Inglewood Bookshop Confronts Surging Rents and Urban Development

by / ⠀News / February 29, 2024
"Surging Urban Development"

In Inglewood, California, The Salt Eaters Bookshop is more than a bookstore—it’s a cultural and social center for the local Black community. The shop hosts events like Black Queer Speed Dating and consistently promotes active community engagement through regular book club meetings, poetry readings, author signings, inclusive learning workshops, and educational forums. It celebrates the richness of Black culture and thought, adding a touch of positivity within the community. However, this important cultural cornerstone is currently grappling with survival amidst rising rents and rapid urban development.

As escalating rent and rapid development pressure continue to mount, small businesses, particularly Black-owned ones, are put at risk. The cultural significance of these small businesses is undeniable, yet they often face a lack of adequate resources and supportive measures. An alarming trend reveals that 32% of Black small-business owners, similar to Asha Grant, who owns the bookshop, are dealing with growing economic challenges, with over half facing the threat of eviction due to towering rent prices.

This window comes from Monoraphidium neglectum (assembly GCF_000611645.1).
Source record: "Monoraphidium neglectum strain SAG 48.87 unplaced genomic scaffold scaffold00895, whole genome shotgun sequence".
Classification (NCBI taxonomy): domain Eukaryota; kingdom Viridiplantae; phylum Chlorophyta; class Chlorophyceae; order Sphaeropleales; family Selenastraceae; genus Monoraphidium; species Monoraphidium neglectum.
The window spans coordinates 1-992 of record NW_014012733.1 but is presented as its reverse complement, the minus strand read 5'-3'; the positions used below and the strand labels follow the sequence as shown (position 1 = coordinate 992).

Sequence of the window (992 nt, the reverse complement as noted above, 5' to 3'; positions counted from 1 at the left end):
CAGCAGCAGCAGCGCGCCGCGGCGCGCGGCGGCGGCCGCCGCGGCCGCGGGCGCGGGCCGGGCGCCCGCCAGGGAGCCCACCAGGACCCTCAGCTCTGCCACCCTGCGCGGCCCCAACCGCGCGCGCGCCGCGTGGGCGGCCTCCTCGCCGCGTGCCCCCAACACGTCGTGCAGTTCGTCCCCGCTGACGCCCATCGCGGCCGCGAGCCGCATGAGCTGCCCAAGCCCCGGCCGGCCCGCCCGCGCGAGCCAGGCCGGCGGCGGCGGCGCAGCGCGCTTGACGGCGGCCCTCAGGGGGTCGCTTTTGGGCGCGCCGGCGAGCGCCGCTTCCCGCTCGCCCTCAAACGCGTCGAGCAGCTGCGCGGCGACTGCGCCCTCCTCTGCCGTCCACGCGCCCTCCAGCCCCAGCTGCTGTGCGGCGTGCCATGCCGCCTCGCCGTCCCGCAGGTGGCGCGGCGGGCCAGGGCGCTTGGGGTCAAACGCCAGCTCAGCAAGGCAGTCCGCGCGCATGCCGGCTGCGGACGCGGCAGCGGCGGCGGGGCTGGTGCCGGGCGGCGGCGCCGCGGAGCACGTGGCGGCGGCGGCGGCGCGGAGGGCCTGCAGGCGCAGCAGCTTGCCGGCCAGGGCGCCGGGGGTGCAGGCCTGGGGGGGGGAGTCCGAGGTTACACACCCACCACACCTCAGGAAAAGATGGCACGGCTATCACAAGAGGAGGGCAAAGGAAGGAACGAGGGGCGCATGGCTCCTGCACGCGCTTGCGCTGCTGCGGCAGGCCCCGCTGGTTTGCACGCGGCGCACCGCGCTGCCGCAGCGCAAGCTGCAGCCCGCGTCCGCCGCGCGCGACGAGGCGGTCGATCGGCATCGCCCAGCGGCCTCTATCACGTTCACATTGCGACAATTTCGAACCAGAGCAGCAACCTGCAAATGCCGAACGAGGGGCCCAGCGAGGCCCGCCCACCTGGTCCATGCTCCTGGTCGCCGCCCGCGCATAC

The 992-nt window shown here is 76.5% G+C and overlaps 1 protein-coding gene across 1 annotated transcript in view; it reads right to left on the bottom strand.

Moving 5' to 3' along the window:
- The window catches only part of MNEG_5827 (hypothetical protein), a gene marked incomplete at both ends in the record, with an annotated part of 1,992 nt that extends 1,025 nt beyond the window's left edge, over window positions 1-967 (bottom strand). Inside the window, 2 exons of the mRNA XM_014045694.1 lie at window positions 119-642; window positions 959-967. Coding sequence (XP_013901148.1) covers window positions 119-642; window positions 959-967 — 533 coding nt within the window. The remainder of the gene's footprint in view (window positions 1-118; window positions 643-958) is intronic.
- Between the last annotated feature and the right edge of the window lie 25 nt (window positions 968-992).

In 2023, with the future of her beloved business uncertain, Grant turned to crowdfunding and conducted rent parties to raise necessary funds. Despite the influx of funds, the bookstore continues its battle to remain afloat. The question remains: will community support be enough to save the book shop?

Furthermore, with the Covid-19 pandemic implemented lockdown measures many Black community spaces endured severe strain, edging ever closer to shutting down. Government relief programs also fell short, further amplifying the challenges faced by these important cultural spaces.

The story of The Salt Eaters Bookshop serves as a microcosm of the larger struggles Black small-business owners face in Los Angeles and beyond. These businesses are much more than commercial spaces—they’re pillars within their communities, contributing to a sense of belonging, identity, and shared history. Despite the adversities, they exhibit resilience and commitment, standing as a testament to Black entrepreneurial spirit. This highlights the pressing need for policy actions and resources to back small businesses and communities—ensuring their survival and growth amid adversity.

About The Author

Kimberly Zhang

Editor in Chief of Under30CEO. I have a passion for helping educate the next generation of leaders.

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